On the panel for the Greening Corporate Cannabis workshop is David Rice, founder of the Washington Sungrowers Industry Association and the grower who invited me to the summit; Alex Cooley, vice-president of Solstice Grown; Jacob Policzer, co-founder of Greening Corporate Cannabis; Eric Brandstad, general manager of Forever Flowering Greenhouses; and Scott Zeramby, horticulture and energy efficiency consultant at Entity X Cannabis Consultants and co-author of the study "Up In Smoke: The Carbon Footprint of Indoor Cannabis Cultivation" (2011).

Highlights from workshop # 2

Alex Cooley (left) talks about transitioning his Seattle-based cannabis company from inefficient indoor to more sustainable outdoor cultivation.

1) "Pot Porn" magazines helped make cannabis unsustainable

By mid-2015 the study that Zeramby co-authored with University of California scientist Evan Mills is a bit dated, but it still definitively and convincingly outlines the environmental costs of indoor cannabis growth, which produces about a third of the nation's drug cannabis crop. A full two percent of all the energy produced in the United States is being consumed by indoor cannabis growers. Making one joint puts three pounds of CO2 into the atmosphere; producing a pound of weed adds about 4,600 pounds of CO2.

"Cannabis cultivation facilities are the most energy-intensive of any US building type," Zeramby added. "More intense than all of the pharmaceutical industry."

Why? Zeramby notes that many indoor growers rely on "pot porn" magazines such as High Times to tell them how to grow. Sexy and noisy advertisements in the pages of those magazines assure growers that if they just buy the brightest lights, the chillest AC systems, and the strongest fertilizers, they will produce a big, profitable indoor crop. Essentially, Zeramby says, the horticultural strategy advanced by these publications is to "buy a bunch of expensive products and plug them in."

Zeramby is an advocate for energy efficiency labeling on cannabis products, right next to THC content labeling.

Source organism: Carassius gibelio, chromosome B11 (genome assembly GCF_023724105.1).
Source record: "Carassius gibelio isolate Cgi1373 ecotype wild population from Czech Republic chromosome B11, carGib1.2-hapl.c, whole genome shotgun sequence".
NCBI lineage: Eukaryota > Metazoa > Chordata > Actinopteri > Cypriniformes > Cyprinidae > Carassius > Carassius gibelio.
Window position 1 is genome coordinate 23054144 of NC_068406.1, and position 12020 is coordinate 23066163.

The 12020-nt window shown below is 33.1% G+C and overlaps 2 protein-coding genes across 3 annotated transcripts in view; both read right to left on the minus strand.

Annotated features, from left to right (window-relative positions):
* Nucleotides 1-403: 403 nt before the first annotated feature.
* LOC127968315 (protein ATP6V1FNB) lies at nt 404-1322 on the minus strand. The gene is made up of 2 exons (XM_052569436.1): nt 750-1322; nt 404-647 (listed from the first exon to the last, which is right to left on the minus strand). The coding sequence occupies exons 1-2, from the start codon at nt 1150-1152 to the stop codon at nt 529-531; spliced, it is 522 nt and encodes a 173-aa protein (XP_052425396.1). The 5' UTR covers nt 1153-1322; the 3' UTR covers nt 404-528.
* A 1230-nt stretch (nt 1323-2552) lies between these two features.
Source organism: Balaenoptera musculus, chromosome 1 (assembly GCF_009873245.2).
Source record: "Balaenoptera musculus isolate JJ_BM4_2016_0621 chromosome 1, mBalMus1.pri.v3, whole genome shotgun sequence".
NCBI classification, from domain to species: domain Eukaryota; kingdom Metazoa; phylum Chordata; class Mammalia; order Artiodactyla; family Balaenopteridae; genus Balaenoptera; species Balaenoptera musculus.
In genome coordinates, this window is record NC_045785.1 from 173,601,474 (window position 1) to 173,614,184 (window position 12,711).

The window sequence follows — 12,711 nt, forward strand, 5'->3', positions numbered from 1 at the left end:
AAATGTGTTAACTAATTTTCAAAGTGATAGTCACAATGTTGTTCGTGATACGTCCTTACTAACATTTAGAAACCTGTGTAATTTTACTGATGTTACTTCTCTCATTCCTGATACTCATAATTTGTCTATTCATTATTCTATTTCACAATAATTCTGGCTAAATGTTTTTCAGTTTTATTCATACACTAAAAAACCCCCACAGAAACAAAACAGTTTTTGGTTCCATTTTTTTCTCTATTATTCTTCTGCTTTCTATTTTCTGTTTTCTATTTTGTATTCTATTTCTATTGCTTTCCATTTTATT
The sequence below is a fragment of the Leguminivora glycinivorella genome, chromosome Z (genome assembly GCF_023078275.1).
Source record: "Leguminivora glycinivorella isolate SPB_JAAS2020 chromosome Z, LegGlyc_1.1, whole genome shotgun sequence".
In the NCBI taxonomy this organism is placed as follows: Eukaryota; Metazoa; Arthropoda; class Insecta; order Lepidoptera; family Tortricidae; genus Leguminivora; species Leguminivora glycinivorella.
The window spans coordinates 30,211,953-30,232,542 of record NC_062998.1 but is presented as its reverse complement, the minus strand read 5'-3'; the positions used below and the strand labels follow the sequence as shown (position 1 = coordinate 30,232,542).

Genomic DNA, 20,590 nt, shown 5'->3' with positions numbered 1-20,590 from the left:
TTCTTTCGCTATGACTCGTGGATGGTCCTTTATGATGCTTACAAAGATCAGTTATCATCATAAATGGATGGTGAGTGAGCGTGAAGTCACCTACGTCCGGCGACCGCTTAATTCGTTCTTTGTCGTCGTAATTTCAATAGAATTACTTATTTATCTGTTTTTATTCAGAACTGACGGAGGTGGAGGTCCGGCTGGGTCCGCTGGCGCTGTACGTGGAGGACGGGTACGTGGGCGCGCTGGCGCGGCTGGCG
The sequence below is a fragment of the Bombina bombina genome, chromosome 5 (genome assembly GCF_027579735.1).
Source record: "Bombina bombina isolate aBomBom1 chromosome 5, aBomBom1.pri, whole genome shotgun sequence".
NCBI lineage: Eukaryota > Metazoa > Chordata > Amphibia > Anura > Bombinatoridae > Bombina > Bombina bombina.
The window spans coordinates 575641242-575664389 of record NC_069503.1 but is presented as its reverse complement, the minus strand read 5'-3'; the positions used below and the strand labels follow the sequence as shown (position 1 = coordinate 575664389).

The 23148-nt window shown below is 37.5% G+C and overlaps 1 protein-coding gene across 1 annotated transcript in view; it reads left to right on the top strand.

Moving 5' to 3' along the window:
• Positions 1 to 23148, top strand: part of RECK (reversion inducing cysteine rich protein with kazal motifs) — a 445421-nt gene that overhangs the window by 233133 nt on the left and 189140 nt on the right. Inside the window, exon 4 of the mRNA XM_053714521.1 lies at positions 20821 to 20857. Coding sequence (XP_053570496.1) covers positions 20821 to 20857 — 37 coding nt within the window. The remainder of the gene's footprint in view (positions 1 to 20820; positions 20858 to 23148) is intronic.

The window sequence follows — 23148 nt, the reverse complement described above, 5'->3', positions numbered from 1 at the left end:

"As more states come online ... we are going to see more energy used," Zeramby said. "So we really need to get ahead of this before it bowls us over and before it becomes the thing that doubters and naysayers point to and say, 'look at how much energy you use, you're ruining the world'" - a charge that, as of now, Zeramby admits "is partially true."

Such an energy-intensive strategy isn't just environmentally negligent; it's also counterproductive, because

2) More often than not, indoor growing makes an inferior crop

Direct lighting indoors makes life stressful for cannabis.
That's what Eric Brandstad's talk was all about - how greenhouses are much better equipped to take care of the plants than a warehouse full of lights and AC units.

"When it comes down to the growing, that's where it really matters," Branstad said. "One of the things I like people to undesrtand is the plants. .. I like to look at them as  a lot like people. They're made of water; we're made of a lot of water. We perspire; plants transpire. So when a plant heats up, mother nature put that self-regulating system in there so that they can sweat it out."

The intense overhead lighting in most warehouse and other indoor operations overheats plants - even sun-loving ones like cannabis - which causes excessive transpiration. Overheated plants are stressed, and they not only require more water but are also more vulnerable to insect infestations, which then requires the use of pesticides. Stressed plants also produce an inferior drug product because so much of their energy goes into simply staying alive instead of producing flowers and the all-important resin.

But in a greenhouse, UV rays are dispersed through the panels across the entire crop, reducing the plants' stress level. On hot days, overheating can still occur, but greenhouses can also be designed to have roof vents and removable or retractable walls, features that eliminate the need for AC and reduce the need for other cooling systems such as industrial fans. Thus, cannabis plants grown in greenhouses use less water because they are cooler, and the lack of stress from overheating eliminates the need for pesticides and ultimately allows the plant to produce a high-quality drug product.

Other energy-efficient cooling strategies Brandstad mentioned were potting plants in white or or organic containers instead of black ones and covering the floor of the greenhouse with a white material; both strategies help control surface temperatures, key indicators of plant stress.


Modern greenhouses include retractable side panels for natural cooling.
White floor material helps reduce surface temps and plant stress.
This is the second workshop where cannabis was discussed entirely in the context of agriculture - which was quite reassuring in the midst of all the horrific statistics on indoor cannabis growth. Sean McAllister is apparently not the only one worried about getting this situation "under control." And indoor growers need not be shamed or afraid of the change, because